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James Island Morris Island Fo ll y Isl a nd Stono Inlet John's Island K i a w a h I s l a n d Wadmalaw Island Sullivan's Island Ft. Sumter Battery Wagner W a n d o R . Cooper River Ashley R. S t o n o R . K i a w a h R . North Edisto River S e a b r o o k I s l a n d Charleston & Savannah RR South Carolina RR North Carolina RR CHARLESTON 0 5 miles 1 2 3 4 Charleston Harbor N S E W Charleston Harbor and vicinity 1 1 2 Bluejackets and Contrabands had about 1,400 men and four fieldpiece artillery units stationed there. Braine explained that one of the contrabands, Kent Newton, had worked for several years on the ferryboats that crossed the river at Wilmington and had described the recent arrival of the steamer Gordon or Theodora from Cuba with a cargo of coffee and fruit. Newton confirmed Braine’s suspicions about a steamer he had observed over a period of three weeks that had changed its usual route, no longer passing east of Zeek’s Island or in the outer channel, as it had during the month of November. Newton explained the steamer’s change of course by describing four heavy wooden cribs sunk by the rebels near Zeek’s Island, effectively blocking the channel. “This fact has been the subject of comment among the officers ,” Braine wrote to Commander Oliver Glisson, the senior officer of the Wilmington blockade, “and now that we are aware of the fact that these cribs have been sunk in the channel at Zeek’s Island, I know that it is an impossibility for her to pass, or any other vessel drawing 9 feet of water.” By escaping to the Monticello, Kent Newton and his contraband companion not only earned their freedom but also gave Braine extremely valuable information to share with Glisson and the officers charged with enforcing the blockade of the important southern port of Wilmington. Railroads connected Wilmington to New Bern, allowing the fast shipment of goods brought in by blockade runners and rice from nearby plantations. Before the outbreak of the Civil War, sometimes thirty ships a day docked at Wilmington’s wharves, and even in 1862 and 1863 the port continued to see blockade runners going in and out of the river.25 By the spring of 1862 the Navy Department and the Lincoln administration had begun exerting tremendous pressure on Du Pont and his squadron to effectively enforce the blockade. Their concerns about the blockade stemmed in part from a number of reports about steamers running the Charleston blockade, reports that had sparked controversy about the blockade’s effectiveness. On April 7, 1862, a statement in the British House of Commons that armed vessels passed freely into and out of the city cast the legality of the blockade into question. All these reports prompted the chairman of the Senate Committee on Naval Affairs, John P. Hale, to begin a federal investigation into the effectiveness of the blockade of Charleston. Happily for Du Pont, in late April 1862 Commander Ridgley of the Santiago de Cuba captured one of the most elusive Confederate blockade runners, the Isabel (Ella Warley), heading from Havana, Cuba, to Charleston, and brought it into Port Royal Harbor.26 At about this time, a boat carrying fifteen contrabands came alongside the USS Bienville, which had departed the blockading station off Informants 1 1 3 Charleston. Commander John Marchand, the senior officer off Charleston , had the “most intelligent” contrabands taken on board his ship, the James Adger, for questioning. “I learned that the Steamer Cecil from Nassau ran the blockade and entered Charleston before daylight in the morning of last Friday or Saturday,” Marchand wrote in his journal entry for April 28, 1862. From these refugees he received a description of the route out of Charleston taken by blockade runners and learned that the rebels had two wooden gunboats under construction but had not laid keels for any ironclads. Of more importance, Marchand wrote in his journal, “One of the contrabands gave information that nightly six steamers were expected from Nassau and England and one (the South Carolina) and two sailing vessels [were soon] to go out. This information caused me to alter the positions of the blockading vessels . . . [to] more thoroughly protect [the] blockade.”27 Alerted by this new information, squadron commanders spent the night, Marchand wrote...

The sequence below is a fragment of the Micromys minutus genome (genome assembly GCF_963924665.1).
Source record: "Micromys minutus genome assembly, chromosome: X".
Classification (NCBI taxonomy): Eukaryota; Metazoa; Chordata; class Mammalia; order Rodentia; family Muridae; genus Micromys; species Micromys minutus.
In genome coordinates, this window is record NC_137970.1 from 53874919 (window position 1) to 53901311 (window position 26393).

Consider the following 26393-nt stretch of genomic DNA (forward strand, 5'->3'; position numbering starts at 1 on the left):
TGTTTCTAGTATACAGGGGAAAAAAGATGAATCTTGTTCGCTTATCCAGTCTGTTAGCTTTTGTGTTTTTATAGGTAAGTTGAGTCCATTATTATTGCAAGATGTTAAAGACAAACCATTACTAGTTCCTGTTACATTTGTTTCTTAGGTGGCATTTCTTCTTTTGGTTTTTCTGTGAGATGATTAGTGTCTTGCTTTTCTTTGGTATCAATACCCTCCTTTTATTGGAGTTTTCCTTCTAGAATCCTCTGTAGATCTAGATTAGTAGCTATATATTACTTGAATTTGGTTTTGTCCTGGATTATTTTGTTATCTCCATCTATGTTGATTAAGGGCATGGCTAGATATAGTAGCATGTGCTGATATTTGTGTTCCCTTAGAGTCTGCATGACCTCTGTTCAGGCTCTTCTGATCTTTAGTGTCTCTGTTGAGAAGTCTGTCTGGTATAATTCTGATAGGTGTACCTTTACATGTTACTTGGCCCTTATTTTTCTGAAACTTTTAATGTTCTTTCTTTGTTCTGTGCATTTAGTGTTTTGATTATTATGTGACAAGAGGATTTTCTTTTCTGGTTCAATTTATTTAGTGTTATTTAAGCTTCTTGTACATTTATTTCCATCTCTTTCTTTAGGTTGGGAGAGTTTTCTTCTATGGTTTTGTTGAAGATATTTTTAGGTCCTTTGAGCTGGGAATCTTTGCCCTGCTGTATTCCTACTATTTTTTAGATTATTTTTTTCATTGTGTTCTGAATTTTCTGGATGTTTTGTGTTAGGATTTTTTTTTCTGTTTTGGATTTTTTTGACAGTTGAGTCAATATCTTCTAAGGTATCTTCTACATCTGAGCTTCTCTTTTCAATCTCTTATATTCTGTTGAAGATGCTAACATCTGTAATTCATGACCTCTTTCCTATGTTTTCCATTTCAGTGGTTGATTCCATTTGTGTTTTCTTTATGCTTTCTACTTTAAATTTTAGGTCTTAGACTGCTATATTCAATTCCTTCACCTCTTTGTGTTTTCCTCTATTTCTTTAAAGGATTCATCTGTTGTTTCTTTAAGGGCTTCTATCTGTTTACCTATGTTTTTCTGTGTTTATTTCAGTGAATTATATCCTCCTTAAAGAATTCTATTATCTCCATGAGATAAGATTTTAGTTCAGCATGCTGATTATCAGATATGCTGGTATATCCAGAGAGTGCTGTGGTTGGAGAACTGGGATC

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Additional Information

ISBN
9780813173481
Related ISBN
9780813125541
MARC Record
OCLC
496122978
Pages
400
Launched on MUSE
2012-01-01
Language
English
Open Access
No
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